Perfection Is Moving In The Right Direction

by Mike McKinniss

Sometimes, while reading Scripture, you find yourself nodding along in total agreement. “Yes,” you whisper to yourself. “It’s so true!” And the warm fuzzies cover you head to foot like a Snuggie. Sometimes, the words leap off the page, get right up into your face and cut you in the heart. Like surgery, conviction is an uncomfortable, often grueling, but entirely necessary affair. Cutting out a cancer still requires a painful incision.

And then there are the passages that simply stop you dead in your tracks. Neither affirming nor convicting, they simply elicit a good long head scratch.

Luke 2:52 is one such passage:

And Jesus increased in wisdom and stature, and in favor with God and with people (HCSB).

Now, I can understand the young Jesus increasing in stature. Luke inserts this tidbit right between Jesus’ dedication in the temple as a young man and the arrival of John the Baptist heralding the Christ’s arrival. I couldn’t tell you how tall Jesus was at 13 or at 30, but I’ll bet there was a significant difference.

I can also wrap my head around Jesus growing in favor with people. I, for one, am typically fairly skeptical of a teenager’s sufficient character to follow through on a pledge or listen to instructions or generally act like a decent human being. It’s easy to imagine Jesus consistently having to prove himself worth his young salt as he approached manhood.

But how does Jesus Christ grow in wisdom? And how does the Son of God increase in favor with God?

Paul called Jesus “the image of the invisible God” (Col. 1:15). The author of Hebrews wrote similarly of Jesus, “He is the radiance of [God’s] glory, the exact representation of [God’s] nature” (Heb. 1:3a). From these and myriad other New Testament references, we rightly regard Jesus as perfect—as Jesus would himself say—just as the heavenly Father is perfect (Mt. 5:48).

What gives?

Perhaps we need a fresh understanding of God’s expectations of “perfection” for Jesus, certainly, and maybe also for us too.

Several weeks ago, I wrote here that the Lord’s intention for us is that we increasingly reflect him outward to the world around us. One indispensable way your family, friends and coworkers get to know God is through his people. But this doesn’t happen all at once or always in the same capacity. We ooze God over time.

While I’ve been tinkering in my garage on the weekends, I’ve yet to master the art of slowing, stopping or jumping through time. (I’m having some success wasting it, but that’s another story.) It is the very nature of life on earth that we are bound to time. Our thoughts, words and actions only come into being in forward motion. Nothing exists which did not come into existence eventually.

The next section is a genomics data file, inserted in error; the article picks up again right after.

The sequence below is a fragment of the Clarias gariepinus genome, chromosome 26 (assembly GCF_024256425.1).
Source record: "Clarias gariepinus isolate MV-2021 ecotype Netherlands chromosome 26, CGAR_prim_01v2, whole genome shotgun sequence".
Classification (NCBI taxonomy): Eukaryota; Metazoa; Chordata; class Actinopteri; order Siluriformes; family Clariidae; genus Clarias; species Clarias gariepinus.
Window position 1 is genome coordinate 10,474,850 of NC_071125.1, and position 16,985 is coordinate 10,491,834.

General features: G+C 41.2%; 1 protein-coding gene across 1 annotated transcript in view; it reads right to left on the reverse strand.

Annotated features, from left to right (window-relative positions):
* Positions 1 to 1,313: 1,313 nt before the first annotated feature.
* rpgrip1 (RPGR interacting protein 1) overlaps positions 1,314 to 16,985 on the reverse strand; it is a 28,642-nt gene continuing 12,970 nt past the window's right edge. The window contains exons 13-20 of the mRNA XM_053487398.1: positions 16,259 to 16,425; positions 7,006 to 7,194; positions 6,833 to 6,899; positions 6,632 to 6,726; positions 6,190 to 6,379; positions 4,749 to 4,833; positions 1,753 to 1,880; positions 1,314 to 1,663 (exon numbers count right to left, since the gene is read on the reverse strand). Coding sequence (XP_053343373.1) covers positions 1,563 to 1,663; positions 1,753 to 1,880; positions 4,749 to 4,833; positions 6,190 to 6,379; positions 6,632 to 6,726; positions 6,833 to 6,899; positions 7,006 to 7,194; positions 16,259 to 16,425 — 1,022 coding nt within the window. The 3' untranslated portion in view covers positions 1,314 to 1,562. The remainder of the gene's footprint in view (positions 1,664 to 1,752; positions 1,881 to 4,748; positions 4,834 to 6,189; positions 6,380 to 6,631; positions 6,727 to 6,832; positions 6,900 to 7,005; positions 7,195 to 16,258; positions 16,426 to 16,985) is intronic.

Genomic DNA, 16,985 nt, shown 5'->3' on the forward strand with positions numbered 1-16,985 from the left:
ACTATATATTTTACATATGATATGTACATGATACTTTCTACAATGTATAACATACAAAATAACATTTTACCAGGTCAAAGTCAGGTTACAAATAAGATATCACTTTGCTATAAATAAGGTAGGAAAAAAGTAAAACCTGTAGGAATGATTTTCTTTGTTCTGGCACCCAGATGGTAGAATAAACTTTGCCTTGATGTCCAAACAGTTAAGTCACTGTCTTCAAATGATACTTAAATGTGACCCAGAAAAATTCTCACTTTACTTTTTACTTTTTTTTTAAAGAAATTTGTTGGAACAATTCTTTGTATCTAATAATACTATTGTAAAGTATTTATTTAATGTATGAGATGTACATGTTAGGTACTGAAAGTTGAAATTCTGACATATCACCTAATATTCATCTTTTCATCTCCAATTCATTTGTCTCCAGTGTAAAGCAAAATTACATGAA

As most leaders understand implicitly, this is very much the case with influence—our ability to affect others through the strength of our relationships. No one begins life—or even their careers—as an executive, for example. (Even entrepreneurs, though they may start their own business at a young age, typically have little genuine influence when they start.) Authority and leadership have to develop over time, as character, productivity and reliability are proven moment to moment.

It’s precisely through these developed traits that the Lord is able to work in increasing measure through you, as time goes by.

Should we expect it was any different with Jesus? It seems the biblical witness indicates that the Father was ready to move through him after a long time of developing and expanding obedience in his body, heart and mind for what had to be done at the right time. Jesus had to grow.

So maybe we ought to cut ourselves some slack too, when we consider the Father’s demands for perfection (see again Mt. 5: 48). Maybe we can take comfort and celebrate the progress we make in the growth that comes with incremental obedience, knowing that each steps gives he Lord a bit more of you to work with and to work through. And maybe, at the end of our lives, those who knew us best will be able to look back and say we were always growing in favor with God and with people.

About the

{re}fresh Writers Group

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{re}fresh is a weekly devotional blog meant to encourage the greater Body of Christ. Our goal is to provide biblically sound content that is simultaneously God-honoring and encouraging for the life of Christian faith in the 21st century.

After the reading from the Law and the Prophets, the synagogue rulers sent word to them, saying, “Brothers, if you have a message of encouragement for the people, please speak” Acts 13:15

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